It’s a silent challenge, yet costly to the beef cattle business: liver abscess disease.
“So one of the recent estimates would be about 60 million annually that liver abscesses could cost the beef packing industry,” says Scott Laudert, beef industry consultant.
“Then there are also performance effects that have a direct effect on the profitability to the cattle feed yard or the cattle owner. Usually we’ll see in severe abscess situations those cattle would have about a 5 % decrease in feed intake, about a 10 % reduction in average daily gain or performance. Carcass weight is also reduced by about 10 %, and so those the feed intake and the carcass weight or live weight would be a direct loss to the feed yard.,” Laudert continues.
That’s only on those deemed “severe.” About two-thirds of liver abscesses fall into the mild category, and don’t cause economic loss.
Today, antibiotics are the best tool for control, but Laudert says some best practices could be adopted to reduce overall use and improve outcomes.
“So my belief is that a producer needs to start his control measures very early in the feeding period for beef type steers and heifers,” Laudert says. “Once we start cattle on feed and they start going up on ration if there is any kind of inconsistent intake, they get too much grain and they get a buildup of lactic acid in their rumen-- then the bacteria can really proliferate and then that sets the animal up for the disease condition to go ahead and develop. So early and mid would be the critical times.”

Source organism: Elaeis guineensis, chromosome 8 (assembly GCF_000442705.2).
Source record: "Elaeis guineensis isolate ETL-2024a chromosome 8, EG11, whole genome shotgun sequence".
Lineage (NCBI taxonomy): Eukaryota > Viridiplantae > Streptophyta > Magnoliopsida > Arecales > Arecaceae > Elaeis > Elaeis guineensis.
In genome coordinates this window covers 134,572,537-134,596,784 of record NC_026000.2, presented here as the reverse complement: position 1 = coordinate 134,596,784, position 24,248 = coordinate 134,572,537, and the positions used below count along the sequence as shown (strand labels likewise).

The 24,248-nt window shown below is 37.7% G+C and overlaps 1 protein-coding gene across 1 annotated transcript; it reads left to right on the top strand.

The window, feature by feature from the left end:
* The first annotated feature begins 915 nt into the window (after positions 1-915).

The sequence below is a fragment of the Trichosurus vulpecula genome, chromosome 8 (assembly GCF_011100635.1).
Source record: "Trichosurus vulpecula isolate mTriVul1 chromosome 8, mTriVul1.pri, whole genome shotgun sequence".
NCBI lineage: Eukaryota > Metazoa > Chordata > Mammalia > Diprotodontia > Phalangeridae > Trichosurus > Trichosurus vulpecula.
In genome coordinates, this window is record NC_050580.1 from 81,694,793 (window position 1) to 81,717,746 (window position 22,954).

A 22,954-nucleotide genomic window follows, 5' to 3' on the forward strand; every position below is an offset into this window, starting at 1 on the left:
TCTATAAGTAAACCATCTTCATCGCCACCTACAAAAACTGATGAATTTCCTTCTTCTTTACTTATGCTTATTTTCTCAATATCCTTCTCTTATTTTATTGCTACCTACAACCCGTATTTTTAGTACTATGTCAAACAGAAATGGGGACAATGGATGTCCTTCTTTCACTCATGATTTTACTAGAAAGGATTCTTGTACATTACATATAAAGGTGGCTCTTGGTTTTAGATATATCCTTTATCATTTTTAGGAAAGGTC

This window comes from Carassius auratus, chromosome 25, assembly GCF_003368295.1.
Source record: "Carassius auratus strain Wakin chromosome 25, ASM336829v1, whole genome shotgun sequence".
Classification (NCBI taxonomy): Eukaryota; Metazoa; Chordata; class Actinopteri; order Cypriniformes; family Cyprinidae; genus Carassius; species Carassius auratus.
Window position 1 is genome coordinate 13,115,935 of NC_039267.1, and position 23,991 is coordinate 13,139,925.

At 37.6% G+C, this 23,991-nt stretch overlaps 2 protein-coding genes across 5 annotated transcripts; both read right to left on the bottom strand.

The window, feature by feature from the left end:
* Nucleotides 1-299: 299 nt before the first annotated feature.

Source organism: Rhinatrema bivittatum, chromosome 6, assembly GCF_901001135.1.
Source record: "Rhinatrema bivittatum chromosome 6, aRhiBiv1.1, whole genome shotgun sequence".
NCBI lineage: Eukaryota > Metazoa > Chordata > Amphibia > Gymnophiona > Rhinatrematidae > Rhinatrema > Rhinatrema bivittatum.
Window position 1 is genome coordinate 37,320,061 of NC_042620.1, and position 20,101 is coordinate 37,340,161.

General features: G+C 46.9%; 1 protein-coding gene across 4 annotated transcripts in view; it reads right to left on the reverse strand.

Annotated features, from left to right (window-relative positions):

Good bunk management is key. Starting treatment earlier, and ending it sooner shows promise.
“A lot of the producers have pulled Tylosin out of the market the last 30 days prior to harvest and have not seen an increase in liver abscesses. This is one step forward. We need more like that. Does roughage help? Is there vaccines that are going to address it independent of medically important antibiotics? That would all be positive,” says Glen Dolezal, vice president, Cargill Protein.
As cattlemen aim to balance care with concern for judicious antibiotic use, the feeding community is seeking new solutions.
“We’re encouraged that suppliers are experimenting and coming up with best practices to replace the need for using medically important antibiotics sub-therapeutically. We think it’s the right thing to do,” Dolezal says.
Cattle that have liver abscess disease don’t show clinical signs, and one study suggests they don’t even know it themselves…
“There is some research out of Colorado State University looking at cortisol levels and also temperature and mobility score as the cattle come out of a squeeze shoot and there’s no difference between the animals in those three parameters, the animals that had liver abscesses and those that didn’t. So the authors of the study concluded that liver abscesses don’t cause discomfort are likely not a welfare or well-being issues with feedlot cattle,” Laudert says.
Multi-faceted and under the radar, the problem is tricky and costly—but most certainly worth the effort to solve.